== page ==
US, UNHCR, rights groups oppose Malaysia’s Rohingya repatriation

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UN agencies, western governments, including the US, and global human rights groups have strongly opposed Malaysia’s sudden repatriation of 1,084 Rohingya refugees to Myanmar.

This comes at a time when 90 Rohingyas, illegally heading for Malaysia from their camps in Bangladesh, have been stuck in a boat with engine failure off India’s Andaman islands.

Officials in Andamans say efforts by technicians of the Indian Navy to repair the engines of the Rohingya-laden boat failed on Tuesday.

They said on conditions of anonymity that the local administration has to take a call as to whether it would allow the navy to bring the boat to the shore to allow for refit or repair and to feed and provide medical treatment to the famished stranded Rohingyas, most of whom are suffering from acute dehydration and diarohhea.

It was so far not clear whether India will just push the boat back into Bangladesh territorial waters or allow it to proceed to their South-east Asian destination.

Some officials said the pushback to Bangladesh appeared to be the ‘most likely option’, for which some diplomatic follow-up in Delhi may be needed.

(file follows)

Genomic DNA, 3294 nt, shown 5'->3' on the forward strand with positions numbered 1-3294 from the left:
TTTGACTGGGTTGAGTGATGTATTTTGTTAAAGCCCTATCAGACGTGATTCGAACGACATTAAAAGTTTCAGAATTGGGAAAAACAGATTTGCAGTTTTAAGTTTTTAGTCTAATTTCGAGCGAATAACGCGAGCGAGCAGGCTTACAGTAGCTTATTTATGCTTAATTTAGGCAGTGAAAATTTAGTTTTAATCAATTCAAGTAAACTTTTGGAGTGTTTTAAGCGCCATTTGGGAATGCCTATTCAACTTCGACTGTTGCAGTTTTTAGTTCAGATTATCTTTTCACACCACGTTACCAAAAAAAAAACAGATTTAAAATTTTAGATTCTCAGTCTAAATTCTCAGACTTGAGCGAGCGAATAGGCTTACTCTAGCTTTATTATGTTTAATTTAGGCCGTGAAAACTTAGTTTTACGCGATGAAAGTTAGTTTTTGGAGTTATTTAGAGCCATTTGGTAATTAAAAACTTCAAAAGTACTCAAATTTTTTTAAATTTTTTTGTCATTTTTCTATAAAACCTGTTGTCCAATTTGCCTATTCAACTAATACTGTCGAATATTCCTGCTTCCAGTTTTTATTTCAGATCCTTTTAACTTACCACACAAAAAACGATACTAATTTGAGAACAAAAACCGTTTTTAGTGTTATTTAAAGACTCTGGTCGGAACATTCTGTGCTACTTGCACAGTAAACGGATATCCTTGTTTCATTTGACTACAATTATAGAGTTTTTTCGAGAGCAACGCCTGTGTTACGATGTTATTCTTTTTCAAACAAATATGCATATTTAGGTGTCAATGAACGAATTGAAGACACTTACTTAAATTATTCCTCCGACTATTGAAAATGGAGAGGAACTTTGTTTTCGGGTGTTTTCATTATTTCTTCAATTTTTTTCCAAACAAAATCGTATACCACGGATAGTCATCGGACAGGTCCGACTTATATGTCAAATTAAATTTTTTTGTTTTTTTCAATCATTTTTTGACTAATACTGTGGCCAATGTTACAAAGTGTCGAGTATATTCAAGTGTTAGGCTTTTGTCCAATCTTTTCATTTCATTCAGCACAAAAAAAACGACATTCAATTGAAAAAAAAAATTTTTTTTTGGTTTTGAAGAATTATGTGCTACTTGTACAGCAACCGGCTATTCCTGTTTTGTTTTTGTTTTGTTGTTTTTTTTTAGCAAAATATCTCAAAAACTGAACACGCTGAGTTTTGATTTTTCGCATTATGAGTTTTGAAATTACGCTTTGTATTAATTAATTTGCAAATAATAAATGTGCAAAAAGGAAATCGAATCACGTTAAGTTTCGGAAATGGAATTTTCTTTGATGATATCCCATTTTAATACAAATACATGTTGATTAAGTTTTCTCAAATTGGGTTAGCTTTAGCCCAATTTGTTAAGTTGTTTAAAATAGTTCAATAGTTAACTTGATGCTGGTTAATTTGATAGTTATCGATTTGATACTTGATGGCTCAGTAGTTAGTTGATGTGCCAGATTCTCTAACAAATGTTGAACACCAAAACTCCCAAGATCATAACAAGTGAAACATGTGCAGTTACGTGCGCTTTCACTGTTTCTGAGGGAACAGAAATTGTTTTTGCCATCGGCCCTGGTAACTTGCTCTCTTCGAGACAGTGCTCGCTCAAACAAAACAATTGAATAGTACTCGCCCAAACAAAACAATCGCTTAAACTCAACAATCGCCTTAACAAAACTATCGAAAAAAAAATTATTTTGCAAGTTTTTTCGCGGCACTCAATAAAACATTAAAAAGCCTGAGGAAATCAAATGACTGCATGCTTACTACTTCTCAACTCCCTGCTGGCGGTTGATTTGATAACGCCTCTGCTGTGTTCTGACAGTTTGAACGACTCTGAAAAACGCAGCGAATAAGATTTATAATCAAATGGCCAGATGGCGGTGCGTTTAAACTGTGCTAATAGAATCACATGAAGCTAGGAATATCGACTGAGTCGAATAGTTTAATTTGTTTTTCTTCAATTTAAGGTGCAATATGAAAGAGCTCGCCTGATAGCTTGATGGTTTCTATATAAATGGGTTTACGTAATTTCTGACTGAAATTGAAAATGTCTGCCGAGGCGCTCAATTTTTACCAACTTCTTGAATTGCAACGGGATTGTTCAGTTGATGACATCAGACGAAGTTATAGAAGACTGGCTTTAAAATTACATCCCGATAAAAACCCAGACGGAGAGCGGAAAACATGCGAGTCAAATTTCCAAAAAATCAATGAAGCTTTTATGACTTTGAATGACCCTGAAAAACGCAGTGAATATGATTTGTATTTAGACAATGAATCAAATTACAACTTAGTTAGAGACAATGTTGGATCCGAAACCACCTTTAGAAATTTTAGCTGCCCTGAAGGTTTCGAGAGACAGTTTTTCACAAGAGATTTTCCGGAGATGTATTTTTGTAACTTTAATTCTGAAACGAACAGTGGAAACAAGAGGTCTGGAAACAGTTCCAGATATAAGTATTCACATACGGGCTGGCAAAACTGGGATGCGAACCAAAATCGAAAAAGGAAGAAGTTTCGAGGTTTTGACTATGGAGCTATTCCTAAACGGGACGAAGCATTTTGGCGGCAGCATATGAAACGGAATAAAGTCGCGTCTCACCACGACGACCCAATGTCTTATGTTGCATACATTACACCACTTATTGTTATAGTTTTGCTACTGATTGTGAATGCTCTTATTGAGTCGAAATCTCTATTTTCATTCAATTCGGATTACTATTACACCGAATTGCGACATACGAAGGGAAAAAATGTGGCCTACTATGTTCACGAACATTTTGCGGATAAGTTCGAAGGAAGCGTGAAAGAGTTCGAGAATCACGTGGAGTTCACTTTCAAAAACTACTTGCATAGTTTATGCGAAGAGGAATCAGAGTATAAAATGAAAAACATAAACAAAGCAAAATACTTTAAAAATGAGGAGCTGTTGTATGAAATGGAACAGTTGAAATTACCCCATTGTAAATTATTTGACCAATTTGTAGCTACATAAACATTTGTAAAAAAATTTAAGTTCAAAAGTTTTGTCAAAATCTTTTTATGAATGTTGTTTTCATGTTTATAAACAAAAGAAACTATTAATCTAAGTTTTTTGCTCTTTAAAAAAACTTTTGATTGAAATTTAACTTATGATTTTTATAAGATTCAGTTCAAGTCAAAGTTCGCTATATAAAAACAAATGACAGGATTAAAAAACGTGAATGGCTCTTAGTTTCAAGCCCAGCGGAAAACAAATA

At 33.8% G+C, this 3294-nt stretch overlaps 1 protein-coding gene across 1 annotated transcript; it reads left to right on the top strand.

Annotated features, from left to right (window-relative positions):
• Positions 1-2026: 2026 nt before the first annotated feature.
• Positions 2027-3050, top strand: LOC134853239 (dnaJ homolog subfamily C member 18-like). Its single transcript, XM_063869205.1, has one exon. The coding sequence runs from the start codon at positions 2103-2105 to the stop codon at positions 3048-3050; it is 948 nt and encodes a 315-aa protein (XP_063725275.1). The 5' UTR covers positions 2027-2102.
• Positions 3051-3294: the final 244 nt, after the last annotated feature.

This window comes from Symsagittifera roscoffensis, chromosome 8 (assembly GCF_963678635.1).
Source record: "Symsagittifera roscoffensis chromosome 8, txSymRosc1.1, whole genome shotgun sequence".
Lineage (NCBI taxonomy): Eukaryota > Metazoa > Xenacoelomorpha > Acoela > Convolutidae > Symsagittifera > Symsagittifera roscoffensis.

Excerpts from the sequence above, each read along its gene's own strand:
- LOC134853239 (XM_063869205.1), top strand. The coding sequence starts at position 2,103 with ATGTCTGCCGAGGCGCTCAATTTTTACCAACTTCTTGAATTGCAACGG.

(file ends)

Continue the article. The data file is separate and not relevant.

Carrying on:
“Allowing the boat to sail towards Southeast Asia does not seem like a good idea, because no country in that region, not even Muslim majority Malaysia or Indonesia, seem willing to take any more Rohingyas,” said a senior Indian official, but on condition of anonymity.

Meanwhile, the US embassy in Kuala Lumpur said in a statement that it has voiced “serious concern” over the repatriation because the Rohingyas send back to Myanmar could be at “grave risk on return”.

Other western embassies, like those of the UK and Canada, tried to stop the repatriation as well, citing similar concerns of ‘risk on return’ to Myanmar which has witnessed a military takeover this month.

The UNHCR in a statement said six of the deportees were registered as refugees with the agency and it was “downright unfair” to deport them.

The US-based Human Rights Watch has urged the Malaysian government to “urgently investigate” the Immigration Department’s return of 1,086 Myanmar nationals to Myanmar in defiance of a court order.

On February 23, the Malaysian High Court granted a temporary stay on the proposed deportation of 1,200 Myanmar nationals in custody to allow judicial review.

Despite the court order, immigration authorities handed over 1,086 of them to three ships of the Myanmar navy ships on Tuesday.